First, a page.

COMMUNICATION SKILLS: Personnel from the Defence Force School of Signals Electronic Warfare Wing at Borneo Barracks in Cabarlah.
COMMUNICATION SKILLS: Personnel from the Defence Force School of Signals Electronic Warfare Wing at Borneo Barracks in Cabarlah. CPL Max Bree

Our electronic warriors

ELECTRONIC warfare is about disrupting the enemy's ability to communicate while protecting your own.

At the Defence Force School of Signals Electronic Warfare Wing, personnel from the army, navy and air force learn these tactics and take them back to their units to complement their ability to persecute warfare in the modern age.

These tactics involve using specialised software and equipment to jam radar, Wi-Fi and sonar or eavesdrop on enemy signals.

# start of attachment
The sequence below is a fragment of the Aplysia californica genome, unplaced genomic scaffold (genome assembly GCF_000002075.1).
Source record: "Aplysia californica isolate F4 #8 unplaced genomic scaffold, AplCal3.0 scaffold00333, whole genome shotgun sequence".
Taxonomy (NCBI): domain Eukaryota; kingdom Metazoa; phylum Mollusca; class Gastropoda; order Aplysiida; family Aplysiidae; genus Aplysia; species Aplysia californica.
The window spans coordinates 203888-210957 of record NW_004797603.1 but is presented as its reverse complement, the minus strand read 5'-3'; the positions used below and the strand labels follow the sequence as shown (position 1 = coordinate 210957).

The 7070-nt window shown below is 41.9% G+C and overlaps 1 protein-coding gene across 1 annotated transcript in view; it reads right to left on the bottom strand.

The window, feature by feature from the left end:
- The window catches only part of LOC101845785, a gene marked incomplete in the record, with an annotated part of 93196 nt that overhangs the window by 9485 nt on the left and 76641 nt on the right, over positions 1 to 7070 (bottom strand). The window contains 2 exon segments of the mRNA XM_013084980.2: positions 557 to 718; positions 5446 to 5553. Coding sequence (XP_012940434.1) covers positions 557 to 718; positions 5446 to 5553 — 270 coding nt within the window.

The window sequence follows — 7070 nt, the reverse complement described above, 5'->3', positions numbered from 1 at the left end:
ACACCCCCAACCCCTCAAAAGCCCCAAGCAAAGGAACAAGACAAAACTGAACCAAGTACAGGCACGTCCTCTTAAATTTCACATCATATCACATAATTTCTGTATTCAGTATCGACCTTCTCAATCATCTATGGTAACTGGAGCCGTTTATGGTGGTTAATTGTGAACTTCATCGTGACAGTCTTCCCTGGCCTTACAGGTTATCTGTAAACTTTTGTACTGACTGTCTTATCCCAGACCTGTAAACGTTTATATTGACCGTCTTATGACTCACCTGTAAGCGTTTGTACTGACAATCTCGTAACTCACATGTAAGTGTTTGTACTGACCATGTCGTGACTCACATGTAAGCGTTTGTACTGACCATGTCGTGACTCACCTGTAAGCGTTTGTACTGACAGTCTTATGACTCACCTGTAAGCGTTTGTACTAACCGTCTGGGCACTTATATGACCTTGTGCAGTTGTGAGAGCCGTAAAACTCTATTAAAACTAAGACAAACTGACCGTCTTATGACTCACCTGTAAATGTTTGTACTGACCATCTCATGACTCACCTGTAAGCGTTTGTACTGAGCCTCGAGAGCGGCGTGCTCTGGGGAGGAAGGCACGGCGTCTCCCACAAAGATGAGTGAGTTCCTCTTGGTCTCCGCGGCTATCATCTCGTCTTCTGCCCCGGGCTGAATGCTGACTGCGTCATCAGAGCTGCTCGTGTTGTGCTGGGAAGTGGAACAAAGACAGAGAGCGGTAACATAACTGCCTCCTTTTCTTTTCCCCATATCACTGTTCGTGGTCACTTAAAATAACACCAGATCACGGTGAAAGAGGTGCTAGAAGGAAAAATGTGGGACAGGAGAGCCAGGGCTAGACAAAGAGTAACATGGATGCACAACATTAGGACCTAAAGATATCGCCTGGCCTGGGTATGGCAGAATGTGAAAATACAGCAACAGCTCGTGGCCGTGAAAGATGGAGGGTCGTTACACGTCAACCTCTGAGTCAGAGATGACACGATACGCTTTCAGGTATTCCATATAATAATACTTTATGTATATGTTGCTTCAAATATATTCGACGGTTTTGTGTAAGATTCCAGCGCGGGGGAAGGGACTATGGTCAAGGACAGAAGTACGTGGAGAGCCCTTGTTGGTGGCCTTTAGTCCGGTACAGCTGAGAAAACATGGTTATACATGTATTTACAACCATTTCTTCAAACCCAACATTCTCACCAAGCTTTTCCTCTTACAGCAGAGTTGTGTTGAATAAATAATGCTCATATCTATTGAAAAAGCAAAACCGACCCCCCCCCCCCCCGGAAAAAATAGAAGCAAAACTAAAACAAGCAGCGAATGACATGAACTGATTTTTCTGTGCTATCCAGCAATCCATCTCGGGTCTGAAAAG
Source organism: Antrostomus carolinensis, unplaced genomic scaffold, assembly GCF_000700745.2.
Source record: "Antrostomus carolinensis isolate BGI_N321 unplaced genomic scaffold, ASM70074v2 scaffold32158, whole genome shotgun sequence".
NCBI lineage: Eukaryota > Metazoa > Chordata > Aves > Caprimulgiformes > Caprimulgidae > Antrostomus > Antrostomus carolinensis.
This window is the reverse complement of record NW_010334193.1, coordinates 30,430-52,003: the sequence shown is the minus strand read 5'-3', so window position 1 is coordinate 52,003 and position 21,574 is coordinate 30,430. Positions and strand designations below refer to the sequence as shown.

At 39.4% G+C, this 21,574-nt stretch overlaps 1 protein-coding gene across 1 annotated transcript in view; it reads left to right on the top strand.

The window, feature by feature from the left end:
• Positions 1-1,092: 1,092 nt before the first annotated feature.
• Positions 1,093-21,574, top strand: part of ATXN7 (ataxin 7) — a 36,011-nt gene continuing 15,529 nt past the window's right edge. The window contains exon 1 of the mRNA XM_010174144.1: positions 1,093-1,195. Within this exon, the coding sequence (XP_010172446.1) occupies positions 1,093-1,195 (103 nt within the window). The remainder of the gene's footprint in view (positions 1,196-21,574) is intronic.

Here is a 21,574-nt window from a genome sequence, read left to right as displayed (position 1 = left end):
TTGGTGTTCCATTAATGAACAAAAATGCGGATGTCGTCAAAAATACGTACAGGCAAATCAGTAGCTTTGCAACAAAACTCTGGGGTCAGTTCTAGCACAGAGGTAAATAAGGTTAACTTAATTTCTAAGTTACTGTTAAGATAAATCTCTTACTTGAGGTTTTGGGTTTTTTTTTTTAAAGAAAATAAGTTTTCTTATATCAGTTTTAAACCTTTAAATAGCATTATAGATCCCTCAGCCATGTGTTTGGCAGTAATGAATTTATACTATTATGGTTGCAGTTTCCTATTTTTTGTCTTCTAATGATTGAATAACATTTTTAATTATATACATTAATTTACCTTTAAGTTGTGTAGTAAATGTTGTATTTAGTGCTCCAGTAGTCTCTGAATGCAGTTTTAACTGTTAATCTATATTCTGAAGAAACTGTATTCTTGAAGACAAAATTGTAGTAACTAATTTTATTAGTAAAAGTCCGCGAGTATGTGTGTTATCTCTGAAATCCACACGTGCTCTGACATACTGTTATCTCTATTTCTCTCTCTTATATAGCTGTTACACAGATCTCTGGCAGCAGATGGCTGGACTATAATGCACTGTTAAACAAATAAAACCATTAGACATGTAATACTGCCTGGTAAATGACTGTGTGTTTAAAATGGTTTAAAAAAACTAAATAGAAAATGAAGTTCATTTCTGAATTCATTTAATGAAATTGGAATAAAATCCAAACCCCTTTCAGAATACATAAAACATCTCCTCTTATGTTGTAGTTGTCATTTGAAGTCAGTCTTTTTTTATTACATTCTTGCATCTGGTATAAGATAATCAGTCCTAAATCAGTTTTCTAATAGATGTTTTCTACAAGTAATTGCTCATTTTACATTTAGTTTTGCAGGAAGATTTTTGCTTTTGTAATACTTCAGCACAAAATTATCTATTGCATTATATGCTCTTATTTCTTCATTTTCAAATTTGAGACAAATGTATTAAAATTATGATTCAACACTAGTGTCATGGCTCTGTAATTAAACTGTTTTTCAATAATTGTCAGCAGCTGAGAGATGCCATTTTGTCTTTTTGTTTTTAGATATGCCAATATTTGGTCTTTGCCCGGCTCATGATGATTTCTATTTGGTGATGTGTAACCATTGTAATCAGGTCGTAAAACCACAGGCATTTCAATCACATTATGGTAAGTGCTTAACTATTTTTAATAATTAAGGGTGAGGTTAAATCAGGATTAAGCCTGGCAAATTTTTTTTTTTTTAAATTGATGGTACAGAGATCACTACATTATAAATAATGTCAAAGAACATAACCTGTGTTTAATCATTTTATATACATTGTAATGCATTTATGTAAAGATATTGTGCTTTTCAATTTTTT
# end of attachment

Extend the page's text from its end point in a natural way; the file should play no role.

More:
Warrant Officer Chris Sharp teaches at the school.

"Soldiers come to us as soon as they're finished recruit training and we train them up to be electronic warfare operators,” WOSharp said.

"The army course is about five months long and we also have a RAAF and a navy course.”

Some soldiers will return later in their career for advanced and specialised training.

Because of the nature of what they learn and the fact the wing draws in personnel from many defence force units, most of the the trainees will see active duty, having been deployed most recently in Iraq, Afghanistan and East Timor.

The Defence Force School of Signals Electronic Warfare Wing started on September 1, 1986 as the Joint Telecommunications School.

It replaced the individual training conducted by the services at HMAS Harman for the navy, RAAF Base Laverton for the air force and 7th Signal Regiment, Cabarlah, for the army.

The wing has a pre-existing relationship with the Burnett, having been given Freedom of Entry to Nanango in 1993.

The school has about 75 staff and trains about 350 personnel each year.

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